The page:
Since 2009, as a part of ongoing efforts to enhance women’s voice and leadership in climate change policy-making, WEDO has tracked the participation of women delegates on national delegations to the UNFCCC. The percentage of women across all national delegations rose from 30% for meetings in 2009 to 38% in 2021, and women Heads of Delegation rose from  10% in 2009 to 25% in 2021.

Read the latest report on women’s participation in the UNFCCC.

This progress can be attributed to various factors: the adoption of decisions promoting women’s participation in climate change mitigation and adaptation efforts at the UNFCCC; the implementation of gender quotas and the introduction of climate change and gender plans at the national level; and the introduction of initiatives such as the WDF to enhance women’s leadership in climate change negotiations and broader awareness-raising efforts.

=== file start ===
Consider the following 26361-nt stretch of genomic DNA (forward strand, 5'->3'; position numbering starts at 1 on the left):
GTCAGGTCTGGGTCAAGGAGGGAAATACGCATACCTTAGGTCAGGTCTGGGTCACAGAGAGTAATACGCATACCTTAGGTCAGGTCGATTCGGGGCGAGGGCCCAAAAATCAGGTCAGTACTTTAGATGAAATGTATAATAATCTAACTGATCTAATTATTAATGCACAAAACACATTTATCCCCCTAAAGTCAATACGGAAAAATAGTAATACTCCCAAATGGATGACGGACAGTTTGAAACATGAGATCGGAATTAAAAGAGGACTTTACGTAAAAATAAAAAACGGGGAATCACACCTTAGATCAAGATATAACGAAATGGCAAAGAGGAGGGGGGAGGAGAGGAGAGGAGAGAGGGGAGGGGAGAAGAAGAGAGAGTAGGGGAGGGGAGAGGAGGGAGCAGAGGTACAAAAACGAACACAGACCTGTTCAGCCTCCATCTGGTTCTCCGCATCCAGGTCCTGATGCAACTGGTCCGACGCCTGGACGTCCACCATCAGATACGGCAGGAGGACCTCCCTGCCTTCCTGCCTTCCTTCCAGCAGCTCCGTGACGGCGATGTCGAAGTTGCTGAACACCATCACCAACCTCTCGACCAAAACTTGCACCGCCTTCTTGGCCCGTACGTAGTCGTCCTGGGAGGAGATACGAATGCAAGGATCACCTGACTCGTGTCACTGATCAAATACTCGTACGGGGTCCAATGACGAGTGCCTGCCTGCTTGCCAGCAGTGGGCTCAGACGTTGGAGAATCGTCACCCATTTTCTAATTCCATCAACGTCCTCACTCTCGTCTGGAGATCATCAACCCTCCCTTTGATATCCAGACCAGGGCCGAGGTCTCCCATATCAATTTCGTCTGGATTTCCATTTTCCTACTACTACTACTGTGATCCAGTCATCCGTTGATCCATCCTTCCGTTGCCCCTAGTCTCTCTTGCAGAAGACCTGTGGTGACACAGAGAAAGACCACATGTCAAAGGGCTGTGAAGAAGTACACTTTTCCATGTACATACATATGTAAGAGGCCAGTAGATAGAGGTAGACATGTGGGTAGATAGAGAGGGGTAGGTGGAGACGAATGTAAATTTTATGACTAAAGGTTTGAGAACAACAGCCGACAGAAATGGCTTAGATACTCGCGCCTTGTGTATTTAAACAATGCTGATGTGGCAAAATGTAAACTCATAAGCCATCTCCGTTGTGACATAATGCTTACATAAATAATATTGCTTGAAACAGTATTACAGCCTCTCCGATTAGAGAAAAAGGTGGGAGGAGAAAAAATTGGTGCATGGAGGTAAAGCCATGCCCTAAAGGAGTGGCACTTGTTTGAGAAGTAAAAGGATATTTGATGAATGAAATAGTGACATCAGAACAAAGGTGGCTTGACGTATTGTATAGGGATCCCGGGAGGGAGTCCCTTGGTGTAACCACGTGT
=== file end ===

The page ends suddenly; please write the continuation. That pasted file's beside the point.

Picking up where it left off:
Women’s Participation and the Gender Action Plan

In 2017, our efforts, alongside strong advocacy from the Women and Gender Constituency, contributed to the adoption of the first UNFCCC Gender Action Plan (GAP). This initial GAP, as well as the enhanced Lima Work Programme on Gender and its GAP adopted in 2019, demonstrate both the recognition and integration of the principles and impact of the WDF. Priority Area B in the GAP (2020-2024) highlights two goals to which the WDF contributes:

B.1 Promote initiatives for capacity-building in leadership, negotiation and facilitation of negotiation for women delegates, including through webinars and in-session training to enhance women’s participation in the UNFCCC process

B.2 Promote travel funds as a means of supporting the equal participation of women in all national delegations at UNFCCC sessions, as well as funds to support the participation of grass-roots local and indigenous peoples’ communities from developing countries, the least developed countries and small island developing States and encourage Parties and relevant organizations to share information on travel funding

“The WDF makes us ambassadors for women across all areas of the negotiations. Other countries now want to increase the women on their delegations and even just by being in the room, we are helping to ensure that gender remains in the language of the text.” – WDF Delegate, Bangladesh